The lens of the eye is normally transparent. If a cloudy area develops in the lens, it is called a cataract. Vision becomes increasingly poor as light passing through the cataract is decreased and scattered. Early symptoms include glare and sensitivity to bright light. Later, as the cataract continues toworsen, haloes may appear around lights. Vision often becomes blurred, hazy and foggy.
Cataracts develop as a normal part of aging. They usually develop slowly and at a different rate within each eye. Some years may pass before the cataract interferes with vision enough for a person to seek expert advice. By the age of 70, nearly everyone has some degree of cataract formation. Diabetes, various eye diseases, eye injury or excessive exposure to ultraviolet light may also cause cataracts.
Surgery is needed to remove the cloudy lens and replace it with a permanently implanted artificial lens, called an intraocular lens (IOL). This transparent plastic disc has a similar shape to the natural lens. Many different types of IOL are available to suit different cases.
Your medical history
Your ophthalmologist needs to know your medical history to plan the best treatment for you. Tell your ophthalmologist about any health problems you have. Some may interfere with surgery, anaesthesia, recovery and ongoing medical treatment following recovery.
A decision to have cataract surgery
As you make the decision whether to have surgery, make sure that you understand the risks, benefits and limitations of surgery. If you do not have surgery, your symptoms and condition may continue to worsen. Once a lens becomes cloudy, it will not recover its normal clarity.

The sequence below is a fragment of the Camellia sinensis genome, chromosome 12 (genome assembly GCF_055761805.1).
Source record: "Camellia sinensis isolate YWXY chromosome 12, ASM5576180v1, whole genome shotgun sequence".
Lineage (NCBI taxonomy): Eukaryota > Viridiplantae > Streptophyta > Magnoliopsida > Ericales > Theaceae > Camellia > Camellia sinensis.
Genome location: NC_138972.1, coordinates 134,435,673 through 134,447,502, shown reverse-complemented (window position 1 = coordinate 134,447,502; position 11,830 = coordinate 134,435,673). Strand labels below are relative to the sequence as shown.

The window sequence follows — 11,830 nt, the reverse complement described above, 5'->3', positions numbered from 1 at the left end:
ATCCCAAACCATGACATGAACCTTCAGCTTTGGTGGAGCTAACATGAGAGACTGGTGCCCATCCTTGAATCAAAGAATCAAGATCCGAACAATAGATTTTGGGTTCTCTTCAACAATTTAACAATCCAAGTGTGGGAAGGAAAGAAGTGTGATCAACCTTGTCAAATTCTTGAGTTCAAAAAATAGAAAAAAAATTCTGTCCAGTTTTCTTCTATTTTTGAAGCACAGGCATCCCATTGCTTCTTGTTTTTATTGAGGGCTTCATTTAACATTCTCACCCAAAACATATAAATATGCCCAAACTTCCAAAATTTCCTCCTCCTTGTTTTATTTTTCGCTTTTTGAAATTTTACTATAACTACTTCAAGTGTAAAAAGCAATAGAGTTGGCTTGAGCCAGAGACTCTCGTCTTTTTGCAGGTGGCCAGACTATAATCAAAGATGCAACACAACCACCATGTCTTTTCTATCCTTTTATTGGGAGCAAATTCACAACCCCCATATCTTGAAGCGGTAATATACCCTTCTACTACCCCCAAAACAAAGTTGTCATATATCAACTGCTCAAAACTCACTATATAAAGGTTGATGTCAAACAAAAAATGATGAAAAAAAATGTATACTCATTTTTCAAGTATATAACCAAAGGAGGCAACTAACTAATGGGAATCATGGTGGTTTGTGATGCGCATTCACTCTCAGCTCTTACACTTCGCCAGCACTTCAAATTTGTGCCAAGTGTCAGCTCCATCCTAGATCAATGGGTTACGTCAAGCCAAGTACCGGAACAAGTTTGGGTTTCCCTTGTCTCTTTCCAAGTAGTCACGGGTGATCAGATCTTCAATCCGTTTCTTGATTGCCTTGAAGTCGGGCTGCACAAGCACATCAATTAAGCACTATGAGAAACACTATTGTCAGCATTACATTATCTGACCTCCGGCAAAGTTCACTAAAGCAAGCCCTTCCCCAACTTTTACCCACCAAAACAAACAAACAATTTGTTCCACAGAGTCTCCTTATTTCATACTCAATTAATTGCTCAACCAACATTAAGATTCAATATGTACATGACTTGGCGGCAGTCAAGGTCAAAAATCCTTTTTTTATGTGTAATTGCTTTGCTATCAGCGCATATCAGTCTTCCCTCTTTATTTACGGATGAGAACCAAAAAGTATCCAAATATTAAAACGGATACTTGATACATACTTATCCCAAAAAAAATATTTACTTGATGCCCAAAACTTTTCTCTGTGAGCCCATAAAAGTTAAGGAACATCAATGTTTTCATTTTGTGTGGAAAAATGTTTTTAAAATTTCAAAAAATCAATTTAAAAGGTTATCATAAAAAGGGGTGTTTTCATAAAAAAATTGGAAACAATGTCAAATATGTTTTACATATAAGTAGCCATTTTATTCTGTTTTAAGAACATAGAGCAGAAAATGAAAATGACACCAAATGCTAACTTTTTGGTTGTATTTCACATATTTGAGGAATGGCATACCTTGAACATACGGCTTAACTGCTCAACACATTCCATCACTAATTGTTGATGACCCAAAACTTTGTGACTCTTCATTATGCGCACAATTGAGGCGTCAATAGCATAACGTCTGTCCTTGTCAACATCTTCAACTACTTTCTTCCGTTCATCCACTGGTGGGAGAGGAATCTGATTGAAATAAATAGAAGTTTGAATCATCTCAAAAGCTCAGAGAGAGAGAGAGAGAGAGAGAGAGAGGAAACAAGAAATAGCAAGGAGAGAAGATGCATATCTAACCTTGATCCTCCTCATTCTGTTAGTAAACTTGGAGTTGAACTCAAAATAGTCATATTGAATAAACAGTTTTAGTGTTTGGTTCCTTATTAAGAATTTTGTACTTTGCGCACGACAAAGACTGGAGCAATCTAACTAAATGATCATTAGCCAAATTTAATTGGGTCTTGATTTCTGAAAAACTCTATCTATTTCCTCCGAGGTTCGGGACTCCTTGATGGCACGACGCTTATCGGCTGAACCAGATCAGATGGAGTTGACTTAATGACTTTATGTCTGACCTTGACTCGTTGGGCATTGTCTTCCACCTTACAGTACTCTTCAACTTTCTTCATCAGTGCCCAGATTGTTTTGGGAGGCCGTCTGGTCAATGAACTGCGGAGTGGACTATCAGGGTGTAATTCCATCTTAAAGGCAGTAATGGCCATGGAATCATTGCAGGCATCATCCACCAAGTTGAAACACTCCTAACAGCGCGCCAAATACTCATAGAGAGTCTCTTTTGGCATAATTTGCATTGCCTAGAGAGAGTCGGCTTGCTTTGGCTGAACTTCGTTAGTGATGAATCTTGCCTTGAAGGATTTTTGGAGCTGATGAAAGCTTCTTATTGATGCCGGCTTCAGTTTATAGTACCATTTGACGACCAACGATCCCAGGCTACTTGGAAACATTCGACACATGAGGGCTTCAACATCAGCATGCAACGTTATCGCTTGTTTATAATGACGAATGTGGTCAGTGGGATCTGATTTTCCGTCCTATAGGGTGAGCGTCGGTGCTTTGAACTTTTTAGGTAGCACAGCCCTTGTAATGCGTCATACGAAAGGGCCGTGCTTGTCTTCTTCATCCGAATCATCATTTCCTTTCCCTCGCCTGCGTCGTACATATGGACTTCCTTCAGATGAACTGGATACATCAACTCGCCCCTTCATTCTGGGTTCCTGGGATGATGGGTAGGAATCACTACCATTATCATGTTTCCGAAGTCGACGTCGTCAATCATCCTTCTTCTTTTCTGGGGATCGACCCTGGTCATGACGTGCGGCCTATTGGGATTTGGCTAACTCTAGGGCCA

Only you can decide if surgery is right for you. If you have any questions, ask your ophthalmologist.
Cataract surgery is usually performed under local anaesthesia and light sedation.
Different types of cataract surgery include:
- Phacoemulsification – the surgeon makes a small incision near the border of the cornea and sclera, or in the cornea. A small vibrating probe is inserted into the lens capsule to divide the lens into pieces. The pieces are gently suctioned away. The IOL is inserted.
- Extracapsular cataract extraction – the surgeon makes a 10–12mm incision near the border of the cornea and the sclera, or in the cornea. The lens is removed from the lens capsule. The IOL is inserted.
- Intracapsular extraction – the surgeon removes the entire lens and lens capsule, and then inserts the IOL. Your ophthalmologist will usually wait until your first eye has healed before operating on your second eye.
Possible risks and complications
Cataract surgery is safe but does have risks of complications. These are outlined in the complete RANZCO patient education pamphlet and should be discussed with your ophthalmologist.